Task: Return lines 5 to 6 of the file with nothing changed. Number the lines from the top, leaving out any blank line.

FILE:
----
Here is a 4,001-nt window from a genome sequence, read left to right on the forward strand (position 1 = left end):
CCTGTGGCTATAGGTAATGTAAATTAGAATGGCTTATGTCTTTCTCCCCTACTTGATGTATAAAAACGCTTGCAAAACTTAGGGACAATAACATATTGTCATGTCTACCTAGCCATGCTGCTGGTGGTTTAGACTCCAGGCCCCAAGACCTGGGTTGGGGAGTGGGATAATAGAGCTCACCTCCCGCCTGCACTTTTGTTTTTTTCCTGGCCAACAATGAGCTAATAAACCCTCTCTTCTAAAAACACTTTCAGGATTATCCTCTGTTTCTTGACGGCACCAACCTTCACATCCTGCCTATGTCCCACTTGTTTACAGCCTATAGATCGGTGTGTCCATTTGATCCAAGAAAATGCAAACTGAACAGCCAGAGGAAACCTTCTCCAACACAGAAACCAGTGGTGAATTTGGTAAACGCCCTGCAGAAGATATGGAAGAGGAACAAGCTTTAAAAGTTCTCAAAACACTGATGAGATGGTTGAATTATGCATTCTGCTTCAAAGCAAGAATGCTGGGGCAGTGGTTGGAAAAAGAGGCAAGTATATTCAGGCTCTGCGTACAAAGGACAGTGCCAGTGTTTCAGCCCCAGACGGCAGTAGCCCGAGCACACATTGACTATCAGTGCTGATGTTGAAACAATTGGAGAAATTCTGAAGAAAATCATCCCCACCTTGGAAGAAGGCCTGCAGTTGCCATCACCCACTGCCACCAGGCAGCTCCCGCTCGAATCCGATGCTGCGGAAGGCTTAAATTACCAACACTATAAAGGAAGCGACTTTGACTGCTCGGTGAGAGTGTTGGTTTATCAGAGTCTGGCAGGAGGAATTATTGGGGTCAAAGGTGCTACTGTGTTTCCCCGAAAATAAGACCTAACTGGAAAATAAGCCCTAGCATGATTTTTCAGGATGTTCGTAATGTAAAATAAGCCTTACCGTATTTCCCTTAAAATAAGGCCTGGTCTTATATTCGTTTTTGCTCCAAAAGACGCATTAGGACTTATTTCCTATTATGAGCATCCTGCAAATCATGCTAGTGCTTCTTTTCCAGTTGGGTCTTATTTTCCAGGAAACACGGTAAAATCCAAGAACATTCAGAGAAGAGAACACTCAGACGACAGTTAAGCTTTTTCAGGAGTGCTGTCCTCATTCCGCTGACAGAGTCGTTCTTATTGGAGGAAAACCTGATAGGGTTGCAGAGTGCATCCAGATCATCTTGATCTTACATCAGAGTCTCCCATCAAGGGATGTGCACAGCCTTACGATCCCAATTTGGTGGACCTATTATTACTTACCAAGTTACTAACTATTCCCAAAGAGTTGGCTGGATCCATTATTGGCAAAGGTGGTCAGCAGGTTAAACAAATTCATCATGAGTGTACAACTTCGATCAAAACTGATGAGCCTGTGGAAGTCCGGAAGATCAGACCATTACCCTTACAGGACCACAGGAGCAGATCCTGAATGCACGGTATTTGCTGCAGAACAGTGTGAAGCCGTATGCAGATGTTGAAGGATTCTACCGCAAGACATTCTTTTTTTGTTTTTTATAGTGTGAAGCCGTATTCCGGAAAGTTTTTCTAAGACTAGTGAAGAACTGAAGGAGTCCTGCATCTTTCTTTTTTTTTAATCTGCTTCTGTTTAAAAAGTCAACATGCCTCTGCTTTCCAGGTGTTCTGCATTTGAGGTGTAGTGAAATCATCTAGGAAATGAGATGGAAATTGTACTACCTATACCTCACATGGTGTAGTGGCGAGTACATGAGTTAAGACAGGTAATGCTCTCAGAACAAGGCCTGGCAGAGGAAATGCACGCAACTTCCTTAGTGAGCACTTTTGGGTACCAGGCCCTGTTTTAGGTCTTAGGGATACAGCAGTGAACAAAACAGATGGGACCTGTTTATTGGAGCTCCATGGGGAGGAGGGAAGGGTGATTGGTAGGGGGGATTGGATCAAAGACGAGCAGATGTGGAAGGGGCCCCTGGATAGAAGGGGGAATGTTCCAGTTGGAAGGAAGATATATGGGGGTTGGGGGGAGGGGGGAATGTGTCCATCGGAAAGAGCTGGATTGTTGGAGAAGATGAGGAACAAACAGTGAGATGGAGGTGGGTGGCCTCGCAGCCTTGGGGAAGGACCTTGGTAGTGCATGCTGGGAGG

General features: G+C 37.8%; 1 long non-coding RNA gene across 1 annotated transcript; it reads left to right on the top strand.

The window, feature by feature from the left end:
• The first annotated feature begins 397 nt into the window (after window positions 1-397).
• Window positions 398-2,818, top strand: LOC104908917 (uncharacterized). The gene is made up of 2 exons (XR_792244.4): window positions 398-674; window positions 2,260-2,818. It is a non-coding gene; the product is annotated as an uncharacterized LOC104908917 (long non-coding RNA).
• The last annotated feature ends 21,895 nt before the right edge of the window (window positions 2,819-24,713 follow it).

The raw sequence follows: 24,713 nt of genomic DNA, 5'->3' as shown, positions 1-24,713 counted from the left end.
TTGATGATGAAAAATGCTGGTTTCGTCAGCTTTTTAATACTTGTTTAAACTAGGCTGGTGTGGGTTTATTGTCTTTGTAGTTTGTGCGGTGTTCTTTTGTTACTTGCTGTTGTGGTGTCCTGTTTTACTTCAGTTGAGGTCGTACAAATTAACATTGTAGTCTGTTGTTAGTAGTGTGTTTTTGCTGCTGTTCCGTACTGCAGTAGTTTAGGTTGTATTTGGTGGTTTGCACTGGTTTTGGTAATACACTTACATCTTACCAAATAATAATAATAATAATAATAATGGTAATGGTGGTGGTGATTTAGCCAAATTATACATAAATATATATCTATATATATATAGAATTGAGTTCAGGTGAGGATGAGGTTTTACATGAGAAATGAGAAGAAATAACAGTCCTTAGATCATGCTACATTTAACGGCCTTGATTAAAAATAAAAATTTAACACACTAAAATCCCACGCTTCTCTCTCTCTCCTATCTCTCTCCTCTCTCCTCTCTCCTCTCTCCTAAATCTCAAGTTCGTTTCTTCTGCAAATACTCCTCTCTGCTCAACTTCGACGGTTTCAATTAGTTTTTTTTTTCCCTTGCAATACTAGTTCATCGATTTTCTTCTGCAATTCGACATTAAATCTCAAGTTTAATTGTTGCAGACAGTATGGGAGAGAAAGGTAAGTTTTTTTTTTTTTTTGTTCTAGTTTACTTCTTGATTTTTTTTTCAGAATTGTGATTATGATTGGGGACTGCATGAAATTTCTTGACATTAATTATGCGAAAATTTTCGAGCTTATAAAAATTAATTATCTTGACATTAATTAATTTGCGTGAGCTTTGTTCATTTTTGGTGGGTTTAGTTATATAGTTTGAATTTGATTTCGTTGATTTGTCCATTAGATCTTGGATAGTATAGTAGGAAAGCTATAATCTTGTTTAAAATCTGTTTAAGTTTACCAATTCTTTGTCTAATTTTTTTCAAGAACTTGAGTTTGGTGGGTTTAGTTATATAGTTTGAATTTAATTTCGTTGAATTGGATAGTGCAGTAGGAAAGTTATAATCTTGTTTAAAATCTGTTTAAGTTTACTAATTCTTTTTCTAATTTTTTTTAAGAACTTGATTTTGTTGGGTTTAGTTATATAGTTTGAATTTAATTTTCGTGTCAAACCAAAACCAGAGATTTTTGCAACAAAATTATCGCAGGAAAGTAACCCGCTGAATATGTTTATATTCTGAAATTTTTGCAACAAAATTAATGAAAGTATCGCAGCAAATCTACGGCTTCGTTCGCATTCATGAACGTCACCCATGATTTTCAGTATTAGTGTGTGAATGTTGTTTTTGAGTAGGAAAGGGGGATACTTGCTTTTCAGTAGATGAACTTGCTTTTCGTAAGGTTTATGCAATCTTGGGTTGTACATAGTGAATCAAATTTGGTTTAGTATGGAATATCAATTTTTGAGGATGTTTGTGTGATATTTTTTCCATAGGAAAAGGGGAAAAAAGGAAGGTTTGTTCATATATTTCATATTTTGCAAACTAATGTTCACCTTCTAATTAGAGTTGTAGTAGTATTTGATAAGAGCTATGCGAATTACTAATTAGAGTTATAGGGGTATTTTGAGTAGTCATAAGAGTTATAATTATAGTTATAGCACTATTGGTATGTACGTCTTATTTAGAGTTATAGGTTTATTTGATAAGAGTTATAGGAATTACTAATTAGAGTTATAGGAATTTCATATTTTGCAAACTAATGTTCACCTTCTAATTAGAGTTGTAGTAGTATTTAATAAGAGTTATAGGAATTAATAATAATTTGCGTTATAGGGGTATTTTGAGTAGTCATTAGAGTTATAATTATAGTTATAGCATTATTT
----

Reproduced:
• The first annotated feature begins 397 nt into the window (after window positions 1-397).
• Window positions 398-2,818, top strand: LOC104908917 (uncharacterized). The gene is made up of 2 exons (XR_792244.4): window positions 398-674; window positions 2,260-2,818. It is a non-coding gene; the product is annotated as an uncharacterized LOC104908917 (long non-coding RNA).